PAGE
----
Katrina & Beyond

Locked Up and Forgotten: Flaws in New Orleans

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What if you were locked in jail, and nobody knew you were there? That's happened to at least a handful of prisoners in New Orleans. Lawyers and volunteers have found people lost in the prisons and brought them to the attention of the city's courts. In each case, the defendants were arrested well after Hurricane Katrina.

NPR has reviewed eight cases in New Orleans where people were arrested on bench warrants after the Katrina disaster, and they stayed behind bars without seeing a lawyer or a judge for months — one for as long as 8 months.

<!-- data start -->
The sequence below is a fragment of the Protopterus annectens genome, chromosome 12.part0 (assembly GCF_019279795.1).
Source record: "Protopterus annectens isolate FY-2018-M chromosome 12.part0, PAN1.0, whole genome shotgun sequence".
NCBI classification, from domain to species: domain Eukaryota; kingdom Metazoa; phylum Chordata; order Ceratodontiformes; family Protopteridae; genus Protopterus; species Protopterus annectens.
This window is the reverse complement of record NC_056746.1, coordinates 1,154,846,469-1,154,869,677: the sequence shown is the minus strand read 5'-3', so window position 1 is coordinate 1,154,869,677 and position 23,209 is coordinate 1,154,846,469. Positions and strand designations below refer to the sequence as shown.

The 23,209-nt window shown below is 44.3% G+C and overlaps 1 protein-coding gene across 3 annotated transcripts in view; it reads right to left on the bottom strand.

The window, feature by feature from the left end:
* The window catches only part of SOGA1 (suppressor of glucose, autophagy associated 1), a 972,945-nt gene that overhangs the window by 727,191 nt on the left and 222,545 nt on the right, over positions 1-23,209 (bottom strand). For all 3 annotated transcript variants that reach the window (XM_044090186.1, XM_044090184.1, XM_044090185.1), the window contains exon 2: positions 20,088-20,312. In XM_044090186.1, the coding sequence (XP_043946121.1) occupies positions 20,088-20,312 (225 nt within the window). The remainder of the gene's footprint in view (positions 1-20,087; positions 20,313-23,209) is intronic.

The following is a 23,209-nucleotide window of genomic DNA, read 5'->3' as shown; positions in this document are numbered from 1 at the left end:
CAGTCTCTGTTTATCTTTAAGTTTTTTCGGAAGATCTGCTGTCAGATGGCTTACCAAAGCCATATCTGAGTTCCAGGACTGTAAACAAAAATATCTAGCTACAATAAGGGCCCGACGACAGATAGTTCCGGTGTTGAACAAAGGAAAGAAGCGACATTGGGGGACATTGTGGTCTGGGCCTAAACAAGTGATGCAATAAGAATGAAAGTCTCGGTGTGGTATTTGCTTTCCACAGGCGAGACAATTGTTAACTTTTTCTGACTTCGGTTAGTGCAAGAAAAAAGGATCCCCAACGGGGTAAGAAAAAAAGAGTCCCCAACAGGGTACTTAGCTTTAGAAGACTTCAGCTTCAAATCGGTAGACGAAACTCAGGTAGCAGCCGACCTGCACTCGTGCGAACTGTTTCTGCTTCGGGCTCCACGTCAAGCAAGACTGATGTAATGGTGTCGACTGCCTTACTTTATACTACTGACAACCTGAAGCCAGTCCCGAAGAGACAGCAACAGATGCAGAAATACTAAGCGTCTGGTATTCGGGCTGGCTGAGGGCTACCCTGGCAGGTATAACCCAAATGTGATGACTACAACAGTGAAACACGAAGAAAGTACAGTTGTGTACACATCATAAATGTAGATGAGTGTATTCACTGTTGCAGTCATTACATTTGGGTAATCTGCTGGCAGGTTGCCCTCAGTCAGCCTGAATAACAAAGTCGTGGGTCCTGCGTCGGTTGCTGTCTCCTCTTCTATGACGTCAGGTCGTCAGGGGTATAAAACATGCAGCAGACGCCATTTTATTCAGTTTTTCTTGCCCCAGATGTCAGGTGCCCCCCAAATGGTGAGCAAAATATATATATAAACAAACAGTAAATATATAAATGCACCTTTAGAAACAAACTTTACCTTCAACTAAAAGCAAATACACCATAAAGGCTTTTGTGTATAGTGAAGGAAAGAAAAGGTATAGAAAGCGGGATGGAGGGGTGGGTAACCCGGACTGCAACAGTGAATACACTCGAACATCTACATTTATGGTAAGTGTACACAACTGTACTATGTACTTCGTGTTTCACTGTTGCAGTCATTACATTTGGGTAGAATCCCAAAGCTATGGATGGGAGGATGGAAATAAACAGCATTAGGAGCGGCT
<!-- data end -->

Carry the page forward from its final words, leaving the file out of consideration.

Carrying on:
In New Orleans, poor defendants get represented by whichever lawyer happens to be assigned to the courtroom on a given day. If a prisoner never gets a court date, nobody represents him.

The Louisiana Department of Corrections has implemented a new safeguard to try to keep any future defendants from getting lost. The state created two new "prisoner liaison" positions. One of their rules is that they will no longer admit a new prisoner to a jail unless he has a fixed prison sentence or a scheduled court date.



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